It makes gaming even more of a gateway drug for music. CDM’s own Jaymis, known better on the visual side of things than music, has started playing drum kit after getting hooked on Rock Band. And statistics worldwide show uptick in interest in buying and playing instruments, even as music education has been under economic pressures. At some point, there may have been a debate about the validity of music games. It’s tough to continue that debate now: games get more people into music, period. And while the games aren’t exactly creative or improvisational, they introduce people to more communal, more musical experiences in surprising numbers.

It makes a game musicians might actually want to play. Here’s where I think there might be a surprise. Lots of tech-loving musicians and producers are avid game system owners, but it’s hard not to feel a little silly picking up anything but the mic on the music games. Oddly, RB3 could bridge the opposite direction.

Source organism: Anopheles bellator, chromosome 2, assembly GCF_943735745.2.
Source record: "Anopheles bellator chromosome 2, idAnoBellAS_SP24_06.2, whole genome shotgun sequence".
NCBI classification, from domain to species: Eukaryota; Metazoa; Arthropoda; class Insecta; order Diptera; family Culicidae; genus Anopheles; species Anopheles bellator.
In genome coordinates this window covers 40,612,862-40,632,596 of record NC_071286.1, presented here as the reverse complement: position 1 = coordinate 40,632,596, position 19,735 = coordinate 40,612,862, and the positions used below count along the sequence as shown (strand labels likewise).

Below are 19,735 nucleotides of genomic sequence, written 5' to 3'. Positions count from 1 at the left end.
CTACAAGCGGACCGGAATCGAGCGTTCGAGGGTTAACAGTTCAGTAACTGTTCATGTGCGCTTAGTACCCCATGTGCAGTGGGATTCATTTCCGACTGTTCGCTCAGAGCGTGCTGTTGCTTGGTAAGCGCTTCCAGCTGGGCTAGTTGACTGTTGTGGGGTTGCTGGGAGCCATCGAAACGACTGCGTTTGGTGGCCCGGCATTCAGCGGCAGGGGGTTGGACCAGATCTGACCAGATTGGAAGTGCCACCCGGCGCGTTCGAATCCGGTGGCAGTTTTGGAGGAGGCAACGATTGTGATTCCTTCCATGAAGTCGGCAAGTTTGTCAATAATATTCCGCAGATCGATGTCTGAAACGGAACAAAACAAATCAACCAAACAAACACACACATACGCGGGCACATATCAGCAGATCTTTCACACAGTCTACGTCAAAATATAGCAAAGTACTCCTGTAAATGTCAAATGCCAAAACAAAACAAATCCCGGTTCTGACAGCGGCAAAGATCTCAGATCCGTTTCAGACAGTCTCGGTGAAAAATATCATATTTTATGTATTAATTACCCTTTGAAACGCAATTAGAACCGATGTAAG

Rock Band Network just got a lot more interesting. I’ve been singing the praises of Rock Band Network, the tool that allows artists to author songs for the game platform, for some time. But now with keyboard input and real musical parts, I think RBN might finally be more tantalizing – including for electronic music. Now, could we please, please, please have some on-screen visuals in the vein of Harmonix’s earlier, visually-brilliant Amplitude or Frequency, and not just people in leather pants? (Okay, so maybe there are still some lingering obstacles for electronic music.)

Got questions for Harmonix? Stuff you’d like to see? Want to register for my Bring Back Frequency campaign? Let us know in comments.

  • markthemakr

    OMG hahaha I love this! Rock band and guitar hero have always been a great way to trick people who have 'no musical talent' to enjoy music in an interactive way; and now this… I can't wait!

  • Never been a guitar hero or rock band fan… but this seems like great news!

  • This is revolution for self learning!


  • I love Keytars!

  • Mudo's right, it seems a fun way to practice. I'll hope they will make a PC/Mac version at some point, I would definitely play it!

  • Mini-keytar with MIDI? Must have!

  • Stij

    Oh man, this might be the first RB game I'm actually interested in. 😀 Can't wait to see what keyboard-heavy songs they include.